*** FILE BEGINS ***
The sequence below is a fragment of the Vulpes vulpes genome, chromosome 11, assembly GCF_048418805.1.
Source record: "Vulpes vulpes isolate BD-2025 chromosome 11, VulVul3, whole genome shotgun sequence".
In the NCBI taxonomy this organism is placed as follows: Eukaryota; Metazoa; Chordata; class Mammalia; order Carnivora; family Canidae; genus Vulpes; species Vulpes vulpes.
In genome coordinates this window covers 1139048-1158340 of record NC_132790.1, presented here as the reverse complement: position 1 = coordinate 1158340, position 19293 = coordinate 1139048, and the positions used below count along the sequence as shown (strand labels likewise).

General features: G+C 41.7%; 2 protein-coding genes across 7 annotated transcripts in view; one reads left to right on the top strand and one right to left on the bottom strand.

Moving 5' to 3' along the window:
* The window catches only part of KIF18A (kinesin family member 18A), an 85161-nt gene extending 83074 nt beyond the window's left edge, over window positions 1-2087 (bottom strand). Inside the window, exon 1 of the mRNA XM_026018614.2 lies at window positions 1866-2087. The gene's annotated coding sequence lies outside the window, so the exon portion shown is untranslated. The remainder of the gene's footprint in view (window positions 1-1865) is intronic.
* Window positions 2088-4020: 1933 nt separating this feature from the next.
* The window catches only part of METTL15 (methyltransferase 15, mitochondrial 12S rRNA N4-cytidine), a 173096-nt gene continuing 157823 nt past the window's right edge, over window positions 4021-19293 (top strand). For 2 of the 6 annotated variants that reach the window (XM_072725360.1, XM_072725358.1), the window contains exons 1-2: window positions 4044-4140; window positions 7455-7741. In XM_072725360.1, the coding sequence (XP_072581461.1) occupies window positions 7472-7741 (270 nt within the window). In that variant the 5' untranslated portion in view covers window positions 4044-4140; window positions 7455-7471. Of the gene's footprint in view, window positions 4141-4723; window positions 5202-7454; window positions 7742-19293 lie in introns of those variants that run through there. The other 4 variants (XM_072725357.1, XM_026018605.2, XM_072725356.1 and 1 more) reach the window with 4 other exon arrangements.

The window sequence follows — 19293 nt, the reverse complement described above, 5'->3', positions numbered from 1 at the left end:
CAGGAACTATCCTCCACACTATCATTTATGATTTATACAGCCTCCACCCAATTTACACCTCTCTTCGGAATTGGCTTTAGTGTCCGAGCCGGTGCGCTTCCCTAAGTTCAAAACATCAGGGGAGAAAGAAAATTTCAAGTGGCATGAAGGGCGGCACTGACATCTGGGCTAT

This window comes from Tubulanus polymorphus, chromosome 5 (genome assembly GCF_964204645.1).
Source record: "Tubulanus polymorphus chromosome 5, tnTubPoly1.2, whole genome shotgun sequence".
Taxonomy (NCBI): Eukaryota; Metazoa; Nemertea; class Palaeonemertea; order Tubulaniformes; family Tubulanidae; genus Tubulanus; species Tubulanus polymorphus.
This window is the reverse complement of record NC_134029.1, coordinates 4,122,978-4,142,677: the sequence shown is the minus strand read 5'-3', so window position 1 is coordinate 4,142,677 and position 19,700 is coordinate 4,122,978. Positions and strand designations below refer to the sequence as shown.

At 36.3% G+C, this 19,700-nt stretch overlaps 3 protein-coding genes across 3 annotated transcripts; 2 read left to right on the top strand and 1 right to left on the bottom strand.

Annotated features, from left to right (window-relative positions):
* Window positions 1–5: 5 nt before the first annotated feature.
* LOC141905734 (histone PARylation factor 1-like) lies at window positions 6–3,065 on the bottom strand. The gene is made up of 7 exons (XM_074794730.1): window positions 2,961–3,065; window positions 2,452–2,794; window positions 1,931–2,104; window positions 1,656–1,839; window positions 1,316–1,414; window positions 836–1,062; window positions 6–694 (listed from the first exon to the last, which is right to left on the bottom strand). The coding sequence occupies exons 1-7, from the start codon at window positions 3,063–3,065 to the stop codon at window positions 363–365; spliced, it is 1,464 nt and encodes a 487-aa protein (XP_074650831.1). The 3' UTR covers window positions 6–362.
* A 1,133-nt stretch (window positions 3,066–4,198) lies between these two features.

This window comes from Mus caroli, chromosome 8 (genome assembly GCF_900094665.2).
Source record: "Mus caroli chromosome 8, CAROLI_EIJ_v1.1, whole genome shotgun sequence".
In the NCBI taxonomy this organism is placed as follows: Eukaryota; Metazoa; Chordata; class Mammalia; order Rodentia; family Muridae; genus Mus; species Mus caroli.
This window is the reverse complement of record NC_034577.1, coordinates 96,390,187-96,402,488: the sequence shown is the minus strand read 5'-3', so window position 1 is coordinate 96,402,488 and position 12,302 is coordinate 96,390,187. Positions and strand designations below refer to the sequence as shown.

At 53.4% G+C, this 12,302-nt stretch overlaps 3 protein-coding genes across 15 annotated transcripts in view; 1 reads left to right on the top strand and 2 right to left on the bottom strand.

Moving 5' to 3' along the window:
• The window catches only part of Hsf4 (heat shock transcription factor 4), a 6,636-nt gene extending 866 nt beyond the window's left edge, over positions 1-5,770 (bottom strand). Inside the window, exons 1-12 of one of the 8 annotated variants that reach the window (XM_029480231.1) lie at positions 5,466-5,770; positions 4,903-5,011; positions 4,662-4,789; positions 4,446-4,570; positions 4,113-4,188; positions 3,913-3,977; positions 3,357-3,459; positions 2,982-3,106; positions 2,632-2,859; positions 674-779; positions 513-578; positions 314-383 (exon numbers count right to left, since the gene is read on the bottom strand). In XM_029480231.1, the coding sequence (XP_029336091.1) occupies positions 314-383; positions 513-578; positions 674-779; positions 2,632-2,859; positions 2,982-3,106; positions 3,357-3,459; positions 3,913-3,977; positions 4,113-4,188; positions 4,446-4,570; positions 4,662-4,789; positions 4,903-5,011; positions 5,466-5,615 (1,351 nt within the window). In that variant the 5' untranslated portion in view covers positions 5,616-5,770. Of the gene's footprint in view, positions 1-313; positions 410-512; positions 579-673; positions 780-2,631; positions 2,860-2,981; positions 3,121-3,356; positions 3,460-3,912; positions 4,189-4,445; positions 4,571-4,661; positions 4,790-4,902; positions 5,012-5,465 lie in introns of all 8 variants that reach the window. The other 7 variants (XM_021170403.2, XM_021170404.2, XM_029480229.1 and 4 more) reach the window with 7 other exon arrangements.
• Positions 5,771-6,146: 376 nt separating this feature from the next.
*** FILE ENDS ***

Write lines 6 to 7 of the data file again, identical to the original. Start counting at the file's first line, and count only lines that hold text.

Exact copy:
Moving 5' to 3' along the window:
* The window catches only part of KIF18A (kinesin family member 18A), an 85161-nt gene extending 83074 nt beyond the window's left edge, over window positions 1-2087 (bottom strand). Inside the window, exon 1 of the mRNA XM_026018614.2 lies at window positions 1866-2087. The gene's annotated coding sequence lies outside the window, so the exon portion shown is untranslated. The remainder of the gene's footprint in view (window positions 1-1865) is intronic.